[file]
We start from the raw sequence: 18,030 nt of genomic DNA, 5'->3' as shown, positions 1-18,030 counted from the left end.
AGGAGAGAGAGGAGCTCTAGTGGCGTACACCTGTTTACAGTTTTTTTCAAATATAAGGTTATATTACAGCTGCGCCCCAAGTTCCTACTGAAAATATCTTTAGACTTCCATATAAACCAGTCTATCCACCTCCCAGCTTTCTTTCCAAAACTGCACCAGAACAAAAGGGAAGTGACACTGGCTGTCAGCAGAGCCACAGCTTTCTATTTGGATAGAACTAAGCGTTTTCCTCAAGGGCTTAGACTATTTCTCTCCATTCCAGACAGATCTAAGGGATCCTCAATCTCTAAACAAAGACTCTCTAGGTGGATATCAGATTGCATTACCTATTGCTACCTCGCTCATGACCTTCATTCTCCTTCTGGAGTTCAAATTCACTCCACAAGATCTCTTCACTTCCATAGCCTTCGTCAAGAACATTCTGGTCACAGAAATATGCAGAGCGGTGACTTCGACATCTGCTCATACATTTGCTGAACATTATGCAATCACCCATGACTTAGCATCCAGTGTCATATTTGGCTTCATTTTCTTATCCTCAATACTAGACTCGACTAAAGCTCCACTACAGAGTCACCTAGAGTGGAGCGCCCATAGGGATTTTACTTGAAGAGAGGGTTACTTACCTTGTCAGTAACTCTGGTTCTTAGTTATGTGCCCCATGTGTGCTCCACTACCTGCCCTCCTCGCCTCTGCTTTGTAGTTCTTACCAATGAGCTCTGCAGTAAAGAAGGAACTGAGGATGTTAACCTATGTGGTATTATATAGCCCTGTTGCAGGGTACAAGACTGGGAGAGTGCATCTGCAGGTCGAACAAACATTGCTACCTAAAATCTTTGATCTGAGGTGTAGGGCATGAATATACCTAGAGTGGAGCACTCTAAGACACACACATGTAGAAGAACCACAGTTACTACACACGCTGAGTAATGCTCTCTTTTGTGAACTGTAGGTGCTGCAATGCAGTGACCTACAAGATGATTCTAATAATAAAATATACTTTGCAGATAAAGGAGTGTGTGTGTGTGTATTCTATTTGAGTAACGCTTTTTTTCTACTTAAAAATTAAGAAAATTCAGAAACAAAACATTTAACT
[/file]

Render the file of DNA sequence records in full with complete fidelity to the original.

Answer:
We start from the raw sequence: 18,030 nt of genomic DNA, 5'->3' as shown, positions 1-18,030 counted from the left end.
AGGAGAGAGAGGAGCTCTAGTGGCGTACACCTGTTTACAGTTTTTTTCAAATATAAGGTTATATTACAGCTGCGCCCCAAGTTCCTACTGAAAATATCTTTAGACTTCCATATAAACCAGTCTATCCACCTCCCAGCTTTCTTTCCAAAACTGCACCAGAACAAAAGGGAAGTGACACTGGCTGTCAGCAGAGCCACAGCTTTCTATTTGGATAGAACTAAGCGTTTTCCTCAAGGGCTTAGACTATTTCTCTCCATTCCAGACAGATCTAAGGGATCCTCAATCTCTAAACAAAGACTCTCTAGGTGGATATCAGATTGCATTACCTATTGCTACCTCGCTCATGACCTTCATTCTCCTTCTGGAGTTCAAATTCACTCCACAAGATCTCTTCACTTCCATAGCCTTCGTCAAGAACATTCTGGTCACAGAAATATGCAGAGCGGTGACTTCGACATCTGCTCATACATTTGCTGAACATTATGCAATCACCCATGACTTAGCATCCAGTGTCATATTTGGCTTCATTTTCTTATCCTCAATACTAGACTCGACTAAAGCTCCACTACAGAGTCACCTAGAGTGGAGCGCCCATAGGGATTTTACTTGAAGAGAGGGTTACTTACCTTGTCAGTAACTCTGGTTCTTAGTTATGTGCCCCATGTGTGCTCCACTACCTGCCCTCCTCGCCTCTGCTTTGTAGTTCTTACCAATGAGCTCTGCAGTAAAGAAGGAACTGAGGATGTTAACCTATGTGGTATTATATAGCCCTGTTGCAGGGTACAAGACTGGGAGAGTGCATCTGCAGGTCGAACAAACATTGCTACCTAAAATCTTTGATCTGAGGTGTAGGGCATGAATATACCTAGAGTGGAGCACTCTAAGACACACACATGTAGAAGAACCACAGTTACTACACACGCTGAGTAATGCTCTCTTTTGTGAACTGTAGGTGCTGCAATGCAGTGACCTACAAGATGATTCTAATAATAAAATATACTTTGCAGATAAAGGAGTGTGTGTGTGTGTATTCTATTTGAGTAACGCTTTTTTTCTACTTAAAAATTAAGAAAATTCAGAAACAAAACATTTAACT